If you ask anyone what comes to mind when they think of India, I’m sure the popular answers would be the big weddings, the food, bright & colorful clothing and the beautiful places to visit. When we think of the clothing, we think of zari embroidery, Kanjeevaram sarees, gota patti, mirror work and so much more. While this popular side of India has its charm and beauty, I would love to talk about the other side. The side I resonate to, it’s the love for the simplicity in woven fabrics, minimalism and craftmanship.
For a while, I felt slightly disconnected from the popular concept of India, I couldn’t quite put my finger on it. But as I explored the various textiles of India, I recognized the multi-faceted side of India. I am from the southern state of India called Kerala, where our love for white, gold and embroidery are honestly unmatched. The traditional saree of Kerala is called a Kasavu saree. It is an elegant cotton saree woven with a solid gold border. Some sarees will have a striped border of gold and kara(color). The saree is very simple, yet the elegance of the saree is spectacular. The Christian women from this state, can often be seen wearing white sarees with beautiful embroidery on it like cutwork, chikankari, bead work, etc. While exploring the woven fabrics of India, I found Ikat, khadi, Benarasi work, Jamdani, Lehariya, Kota, Patola, Gamucha, Champa Ranga and so much more. Then there are the printed fabrics such as block printed, Kalamkari, Mata ni Pachedi and more.
Usage of color is often associated with maximalism, where you focus on bright bold colors along with large busy prints mixed with bold metallic elements. However, after exploring the woven textiles, I see a beautiful relationship between color, minimalism and elegant craftmanship. While it might sound contrary, I feel it’s simply just not talked about with the same gusto as maximalism. I feel woven fabrics also showcase so much culture from the state of its origin.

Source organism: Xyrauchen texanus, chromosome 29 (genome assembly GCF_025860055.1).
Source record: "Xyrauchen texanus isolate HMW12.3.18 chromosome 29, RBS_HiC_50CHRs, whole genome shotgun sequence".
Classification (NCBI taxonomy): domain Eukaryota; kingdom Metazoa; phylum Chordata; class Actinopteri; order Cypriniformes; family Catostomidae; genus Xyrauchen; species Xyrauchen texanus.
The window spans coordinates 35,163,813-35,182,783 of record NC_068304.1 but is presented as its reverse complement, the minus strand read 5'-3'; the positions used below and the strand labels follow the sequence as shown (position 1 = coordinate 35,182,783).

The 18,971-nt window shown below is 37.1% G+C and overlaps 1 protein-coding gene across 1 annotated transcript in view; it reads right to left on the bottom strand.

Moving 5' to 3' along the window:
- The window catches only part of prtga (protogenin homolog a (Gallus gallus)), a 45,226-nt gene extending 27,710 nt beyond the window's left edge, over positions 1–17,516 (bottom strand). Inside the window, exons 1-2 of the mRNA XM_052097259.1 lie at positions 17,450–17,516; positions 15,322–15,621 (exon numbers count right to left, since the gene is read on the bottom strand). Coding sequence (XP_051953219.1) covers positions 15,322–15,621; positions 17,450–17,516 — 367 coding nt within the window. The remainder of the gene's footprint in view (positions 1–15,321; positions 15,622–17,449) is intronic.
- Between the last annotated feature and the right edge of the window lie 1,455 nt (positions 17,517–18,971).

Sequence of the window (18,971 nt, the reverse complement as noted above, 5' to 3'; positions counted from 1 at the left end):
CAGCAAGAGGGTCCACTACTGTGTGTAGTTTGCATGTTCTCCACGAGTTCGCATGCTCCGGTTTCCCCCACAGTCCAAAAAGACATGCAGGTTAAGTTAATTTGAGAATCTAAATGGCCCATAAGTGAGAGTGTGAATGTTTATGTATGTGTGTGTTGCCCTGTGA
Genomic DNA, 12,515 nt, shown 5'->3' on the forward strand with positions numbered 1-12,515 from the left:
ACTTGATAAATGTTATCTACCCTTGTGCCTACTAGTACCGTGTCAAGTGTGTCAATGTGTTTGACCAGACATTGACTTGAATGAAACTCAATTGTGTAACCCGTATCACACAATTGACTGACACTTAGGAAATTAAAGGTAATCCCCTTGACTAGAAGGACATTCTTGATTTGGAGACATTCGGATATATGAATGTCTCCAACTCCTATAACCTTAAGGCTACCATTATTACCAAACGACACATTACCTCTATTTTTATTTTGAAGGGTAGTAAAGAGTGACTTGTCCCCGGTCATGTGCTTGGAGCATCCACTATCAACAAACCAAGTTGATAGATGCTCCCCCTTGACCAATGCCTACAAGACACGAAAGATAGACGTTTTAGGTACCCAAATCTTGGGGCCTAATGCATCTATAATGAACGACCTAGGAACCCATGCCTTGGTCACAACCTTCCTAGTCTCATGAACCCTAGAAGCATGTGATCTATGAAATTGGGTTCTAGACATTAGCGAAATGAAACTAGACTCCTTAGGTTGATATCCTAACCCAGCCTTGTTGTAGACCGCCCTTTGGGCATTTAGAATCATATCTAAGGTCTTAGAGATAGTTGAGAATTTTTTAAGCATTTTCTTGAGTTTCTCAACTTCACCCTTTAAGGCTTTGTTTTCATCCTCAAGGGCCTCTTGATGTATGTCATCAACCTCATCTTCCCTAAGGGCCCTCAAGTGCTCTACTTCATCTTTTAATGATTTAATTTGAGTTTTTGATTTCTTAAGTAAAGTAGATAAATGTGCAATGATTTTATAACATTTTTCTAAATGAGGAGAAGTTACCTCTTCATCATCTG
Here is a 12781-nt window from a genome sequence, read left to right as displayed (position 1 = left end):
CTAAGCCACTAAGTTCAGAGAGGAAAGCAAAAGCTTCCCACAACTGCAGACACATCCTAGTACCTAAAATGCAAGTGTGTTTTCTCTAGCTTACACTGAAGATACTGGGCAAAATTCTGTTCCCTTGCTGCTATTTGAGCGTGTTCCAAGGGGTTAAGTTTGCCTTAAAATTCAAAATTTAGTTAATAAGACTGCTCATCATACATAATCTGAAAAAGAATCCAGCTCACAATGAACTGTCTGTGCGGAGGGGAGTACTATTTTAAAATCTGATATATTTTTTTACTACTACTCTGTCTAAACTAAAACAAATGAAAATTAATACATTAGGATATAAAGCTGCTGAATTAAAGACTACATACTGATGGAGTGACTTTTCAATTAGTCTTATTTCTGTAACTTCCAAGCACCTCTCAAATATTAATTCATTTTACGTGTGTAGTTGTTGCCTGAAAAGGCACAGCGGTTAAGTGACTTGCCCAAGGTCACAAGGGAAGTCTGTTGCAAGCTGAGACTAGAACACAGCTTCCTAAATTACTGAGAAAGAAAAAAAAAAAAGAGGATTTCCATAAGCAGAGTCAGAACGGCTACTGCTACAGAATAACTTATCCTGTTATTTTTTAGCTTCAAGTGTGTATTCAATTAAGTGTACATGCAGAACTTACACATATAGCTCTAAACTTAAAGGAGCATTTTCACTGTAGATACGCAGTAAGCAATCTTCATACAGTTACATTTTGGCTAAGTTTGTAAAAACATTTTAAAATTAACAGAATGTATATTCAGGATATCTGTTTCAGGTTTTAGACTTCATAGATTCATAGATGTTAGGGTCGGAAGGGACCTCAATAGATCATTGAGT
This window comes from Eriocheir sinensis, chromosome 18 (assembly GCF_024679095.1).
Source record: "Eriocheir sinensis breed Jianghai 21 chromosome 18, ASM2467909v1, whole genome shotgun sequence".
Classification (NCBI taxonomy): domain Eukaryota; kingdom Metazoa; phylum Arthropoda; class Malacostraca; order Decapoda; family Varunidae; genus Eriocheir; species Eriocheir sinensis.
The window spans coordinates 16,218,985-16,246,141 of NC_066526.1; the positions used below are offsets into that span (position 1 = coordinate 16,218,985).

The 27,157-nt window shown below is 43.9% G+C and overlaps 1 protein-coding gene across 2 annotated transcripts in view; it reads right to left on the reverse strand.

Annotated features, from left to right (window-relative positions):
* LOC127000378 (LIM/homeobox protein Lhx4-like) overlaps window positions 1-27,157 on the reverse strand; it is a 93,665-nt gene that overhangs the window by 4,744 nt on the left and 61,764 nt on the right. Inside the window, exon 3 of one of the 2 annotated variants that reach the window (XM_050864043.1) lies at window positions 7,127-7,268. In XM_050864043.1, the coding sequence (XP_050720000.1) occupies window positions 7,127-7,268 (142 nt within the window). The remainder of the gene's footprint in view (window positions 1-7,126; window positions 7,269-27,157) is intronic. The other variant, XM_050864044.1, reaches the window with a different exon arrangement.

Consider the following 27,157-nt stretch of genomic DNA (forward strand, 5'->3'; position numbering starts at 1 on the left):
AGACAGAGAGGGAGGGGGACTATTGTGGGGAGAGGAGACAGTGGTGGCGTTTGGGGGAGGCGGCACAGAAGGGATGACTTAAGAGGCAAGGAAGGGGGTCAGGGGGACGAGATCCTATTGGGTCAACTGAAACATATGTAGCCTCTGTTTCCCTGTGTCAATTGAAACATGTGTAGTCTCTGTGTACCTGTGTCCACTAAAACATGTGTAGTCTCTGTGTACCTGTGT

So then brings in the question, if we can embrace color and minimalism in our textiles, how can we carry on this vibe into our home? I absolutely love colors and patterns, and the vibrance of it. But I do enjoy the simple clean lines and elegance of a Scandinavian style. Some ways to embrace color along with minimalism would be to mix colorful décor with wooden elements, ceramics or elements with sculptural shapes or clean straight lines. Mix these in with some metallic décor pieces as well.
Here are some practical styling tips to incorporate in your home:
- While choosing paint color for the walls, choose a bright bold saturated color for an accent wall, or choose similar shades with a gray undertone if you are painting the entire room in a single color.
- Opt to style corners with hand carved wood décor or hand painted trays or inlay stenciled décor as the larger pieces instead of primarily metal décor made of silver, brass and gold or high gloss stones like marble. While styling spaces, we need to remember to create gaps for the eye to rest while taking in the entire space.
- Style your living room or reading nook with throw pillows using block printed, ikat, kalamakari or chikankari fabrics. You can also use these fabrics as a table cloth or dinner napkins. You can also hang these fabrics in matted frames on the walls.
- Choose artwork or photos from South Asia to add culture and color to your spaces. You can also make a statement with the frames you place the artwork in. You can use neutral or colorful frames or sculptural frames. It is important to identify if you want either the art or the frame to make a statement.
- With the holidays and festival season coming up, you can create a beautiful tablescape by placing a brass uruli or white ceramic bowl filled with marigold or lotus flowers as a centerpiece along with hand craved wooden tealight holders.
You can follow me at @amucherian on Instagram or Facebook to learn more styling tips. I love exploring how to style spaces and homes with color, culture and minimalism.
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